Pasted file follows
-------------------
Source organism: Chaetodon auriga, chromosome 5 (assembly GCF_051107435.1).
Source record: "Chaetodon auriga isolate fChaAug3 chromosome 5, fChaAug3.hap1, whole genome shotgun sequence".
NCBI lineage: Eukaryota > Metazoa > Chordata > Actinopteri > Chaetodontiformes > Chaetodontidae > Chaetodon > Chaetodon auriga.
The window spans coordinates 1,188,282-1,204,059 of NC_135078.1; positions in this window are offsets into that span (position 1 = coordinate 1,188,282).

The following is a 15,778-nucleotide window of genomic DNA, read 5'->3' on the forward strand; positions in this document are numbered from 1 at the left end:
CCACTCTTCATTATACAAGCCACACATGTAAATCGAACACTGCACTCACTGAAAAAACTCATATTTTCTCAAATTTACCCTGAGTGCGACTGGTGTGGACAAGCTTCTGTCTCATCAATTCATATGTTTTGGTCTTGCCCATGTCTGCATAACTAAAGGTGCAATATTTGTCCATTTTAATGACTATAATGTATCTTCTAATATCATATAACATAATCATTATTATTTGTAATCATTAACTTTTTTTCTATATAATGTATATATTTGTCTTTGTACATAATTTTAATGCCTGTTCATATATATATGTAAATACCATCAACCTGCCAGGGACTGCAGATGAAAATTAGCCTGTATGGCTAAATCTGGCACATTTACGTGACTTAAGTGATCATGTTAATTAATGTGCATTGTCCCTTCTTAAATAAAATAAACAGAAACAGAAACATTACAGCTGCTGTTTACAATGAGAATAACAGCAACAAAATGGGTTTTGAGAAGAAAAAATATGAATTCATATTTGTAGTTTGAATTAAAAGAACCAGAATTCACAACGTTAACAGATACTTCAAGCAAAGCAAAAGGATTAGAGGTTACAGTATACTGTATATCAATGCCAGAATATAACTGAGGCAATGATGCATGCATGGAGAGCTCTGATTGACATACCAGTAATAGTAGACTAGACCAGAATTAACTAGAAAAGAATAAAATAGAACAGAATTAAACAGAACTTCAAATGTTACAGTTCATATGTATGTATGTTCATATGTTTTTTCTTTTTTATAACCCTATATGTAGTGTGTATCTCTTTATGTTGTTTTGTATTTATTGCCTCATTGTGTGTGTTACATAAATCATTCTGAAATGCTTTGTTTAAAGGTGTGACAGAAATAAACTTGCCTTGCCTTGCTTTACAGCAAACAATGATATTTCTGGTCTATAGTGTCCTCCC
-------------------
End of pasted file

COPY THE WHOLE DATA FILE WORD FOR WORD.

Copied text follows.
Source organism: Chaetodon auriga, chromosome 5 (assembly GCF_051107435.1).
Source record: "Chaetodon auriga isolate fChaAug3 chromosome 5, fChaAug3.hap1, whole genome shotgun sequence".
NCBI lineage: Eukaryota > Metazoa > Chordata > Actinopteri > Chaetodontiformes > Chaetodontidae > Chaetodon > Chaetodon auriga.
The window spans coordinates 1,188,282-1,204,059 of NC_135078.1; positions in this window are offsets into that span (position 1 = coordinate 1,188,282).

The following is a 15,778-nucleotide window of genomic DNA, read 5'->3' on the forward strand; positions in this document are numbered from 1 at the left end:
CCACTCTTCATTATACAAGCCACACATGTAAATCGAACACTGCACTCACTGAAAAAACTCATATTTTCTCAAATTTACCCTGAGTGCGACTGGTGTGGACAAGCTTCTGTCTCATCAATTCATATGTTTTGGTCTTGCCCATGTCTGCATAACTAAAGGTGCAATATTTGTCCATTTTAATGACTATAATGTATCTTCTAATATCATATAACATAATCATTATTATTTGTAATCATTAACTTTTTTTCTATATAATGTATATATTTGTCTTTGTACATAATTTTAATGCCTGTTCATATATATATGTAAATACCATCAACCTGCCAGGGACTGCAGATGAAAATTAGCCTGTATGGCTAAATCTGGCACATTTACGTGACTTAAGTGATCATGTTAATTAATGTGCATTGTCCCTTCTTAAATAAAATAAACAGAAACAGAAACATTACAGCTGCTGTTTACAATGAGAATAACAGCAACAAAATGGGTTTTGAGAAGAAAAAATATGAATTCATATTTGTAGTTTGAATTAAAAGAACCAGAATTCACAACGTTAACAGATACTTCAAGCAAAGCAAAAGGATTAGAGGTTACAGTATACTGTATATCAATGCCAGAATATAACTGAGGCAATGATGCATGCATGGAGAGCTCTGATTGACATACCAGTAATAGTAGACTAGACCAGAATTAACTAGAAAAGAATAAAATAGAACAGAATTAAACAGAACTTCAAATGTTACAGTTCATATGTATGTATGTTCATATGTTTTTTCTTTTTTATAACCCTATATGTAGTGTGTATCTCTTTATGTTGTTTTGTATTTATTGCCTCATTGTGTGTGTTACATAAATCATTCTGAAATGCTTTGTTTAAAGGTGTGACAGAAATAAACTTGCCTTGCCTTGCTTTACAGCAAACAATGATATTTCTGGTCTATAGTGTCCTCCC